Vitalik Buterin says OpenAI’s GPT-4 has passed the Turing test

OpenAI’s GPT-4, a generative artificial intelligence (AI) model, has passed the Turing test, according to Ethereum co-founder Vitalik Buterin. 

The Turing test is a nebulous benchmark for AI systems purported to determine how human-like a conversational model is. The term was coined on account of famed mathematician Alan Turing who proposed the test in 1950.

According to Turing, at the time, an AI system capable of generating text that fools humans into thinking they’re having a conversation with another human would demonstrate the capacity for “thought.”

Nearly 75 years later, the person largely credited with conceiving the world’s second most popular cryptocurrency has interpreted recent preprint research out of the University of California San Diego as indicating that a production model has finally passed the Turing test.

Source: Vitalik Buterin

Researchers at the University of California San Diego recently published a preprint paper titled “People cannot distinguish GPT-4 from a human in a Turing test.” In it, they had approximately 500 human test subjects interact with humans and AI models in a blind test to determine whether they could figure out which was which. 

According to the research, humans mistakenly determined that GPT-4 was a “human” 56% of the time. This means that a machine fooled humans into thinking it was one of them more often than not.

Vitalik Buterin’s take

According to Buterin, an AI system capable of fooling more than half of the humans it interacts with qualifies as passing the Turing test.

Buterin added:

“It means people’s ability to tell if it’s a human or a bot is basically a coin flip!”

Buterin qualified his statement by saying, “Ok not quite, because humans get guessed as humans 66% of the time vs 54% for bots, but a 12% difference is tiny; in any real-world setting that basically counts as passing.”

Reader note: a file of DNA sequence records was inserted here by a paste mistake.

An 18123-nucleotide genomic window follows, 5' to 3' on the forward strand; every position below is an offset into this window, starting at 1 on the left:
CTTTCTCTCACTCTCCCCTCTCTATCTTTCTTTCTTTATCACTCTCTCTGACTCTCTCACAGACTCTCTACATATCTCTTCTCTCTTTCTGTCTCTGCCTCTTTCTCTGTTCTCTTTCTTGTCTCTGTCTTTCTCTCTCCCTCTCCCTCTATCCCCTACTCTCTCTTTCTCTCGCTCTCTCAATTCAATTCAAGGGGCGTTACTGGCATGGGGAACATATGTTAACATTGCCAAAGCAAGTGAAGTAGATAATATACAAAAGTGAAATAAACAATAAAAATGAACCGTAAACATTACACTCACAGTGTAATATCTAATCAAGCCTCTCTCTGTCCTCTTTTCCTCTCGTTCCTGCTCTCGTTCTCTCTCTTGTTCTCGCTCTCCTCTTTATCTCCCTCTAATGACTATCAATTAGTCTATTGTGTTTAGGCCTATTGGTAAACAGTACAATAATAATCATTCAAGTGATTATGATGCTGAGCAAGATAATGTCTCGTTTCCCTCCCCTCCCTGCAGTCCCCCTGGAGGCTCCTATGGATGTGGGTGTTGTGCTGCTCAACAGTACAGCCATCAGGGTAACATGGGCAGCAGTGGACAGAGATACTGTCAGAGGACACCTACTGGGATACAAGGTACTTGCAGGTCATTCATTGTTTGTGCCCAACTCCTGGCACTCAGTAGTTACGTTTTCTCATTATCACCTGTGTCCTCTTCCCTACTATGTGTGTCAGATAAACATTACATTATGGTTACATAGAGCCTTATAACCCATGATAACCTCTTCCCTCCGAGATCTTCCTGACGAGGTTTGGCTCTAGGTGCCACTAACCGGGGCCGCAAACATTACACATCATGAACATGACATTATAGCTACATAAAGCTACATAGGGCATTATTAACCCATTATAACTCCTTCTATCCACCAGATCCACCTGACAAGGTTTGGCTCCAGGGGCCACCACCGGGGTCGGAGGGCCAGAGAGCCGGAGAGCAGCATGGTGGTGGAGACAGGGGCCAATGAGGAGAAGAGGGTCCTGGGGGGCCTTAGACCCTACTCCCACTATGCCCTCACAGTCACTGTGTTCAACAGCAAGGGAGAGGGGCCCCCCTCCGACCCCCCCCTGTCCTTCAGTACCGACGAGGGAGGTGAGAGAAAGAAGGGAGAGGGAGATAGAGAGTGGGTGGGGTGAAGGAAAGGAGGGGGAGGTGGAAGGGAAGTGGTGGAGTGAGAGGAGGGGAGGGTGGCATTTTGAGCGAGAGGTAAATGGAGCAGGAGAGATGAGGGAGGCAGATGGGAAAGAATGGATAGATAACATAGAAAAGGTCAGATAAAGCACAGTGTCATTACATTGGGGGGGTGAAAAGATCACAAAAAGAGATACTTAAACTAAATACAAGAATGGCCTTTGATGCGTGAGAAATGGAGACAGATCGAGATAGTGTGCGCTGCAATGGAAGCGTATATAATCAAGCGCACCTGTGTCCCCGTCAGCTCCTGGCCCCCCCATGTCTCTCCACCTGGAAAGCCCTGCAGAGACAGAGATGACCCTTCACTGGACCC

He also later added, in response to commentary on his original cast, that the Turing test is “by far the single most famous socially accepted milestone for ‘AI is serious shit now’. So it’s good to remind ourselves that the milestone has now been crossed.”

The Turing test

Artificial general intelligence (AGI) and the Turing test are not necessarily related, despite the two terminologies often being conflated. Turing formulated his test based on his mathematical acumen and predicted a scenario where AI could fool humans into thinking it was one of them through conversation.

It bears mention that the Turing test is an ephemeral construct with no true benchmark or technical basis. There is no scientific consensus as to whether machines are capable of “thought” as living organisms are or as to how such a feat would be measured. Simply put, AGI or an AI’s ability to “think” isn’t currently measurable or defined by the scientific or engineering communities.

Turing made his conceptual predictions long before the advent of token-based artificial intelligence systems and the onset of generative adversarial networks, the precursor to today’s generative AI systems.

Artificial general intelligence

Complicating matters further is the idea of AGI, which is often associated with the Turing test. In scientific parlance, a “general intelligence” is one that should be capable of any intelligence-based feat. This precludes humans, as no person has shown “general” capabilities across the spectrum of human intellectual endeavor. Thus, it follows that an “artificial general intelligence” would feature thought capabilities far beyond that of any known human.

That being said, it’s clear that GPT-4 doesn’t fit the bill of true “general intelligence” in the strictly scientific sense. However, that hasn’t stopped denizens of the AI community from using the term “AGI” to indicate any AI system capable of fooling a significant number of humans.

In the current culture, it’s typical to see terms and phrases such as “AGI,” “humanlike,” and “passes the Turing test” to refer to any AI system that outputs content comparable to the content produced by humans.

Related: ‘We’re just scratching the surface’ of crypto and AI — Microsoft exec


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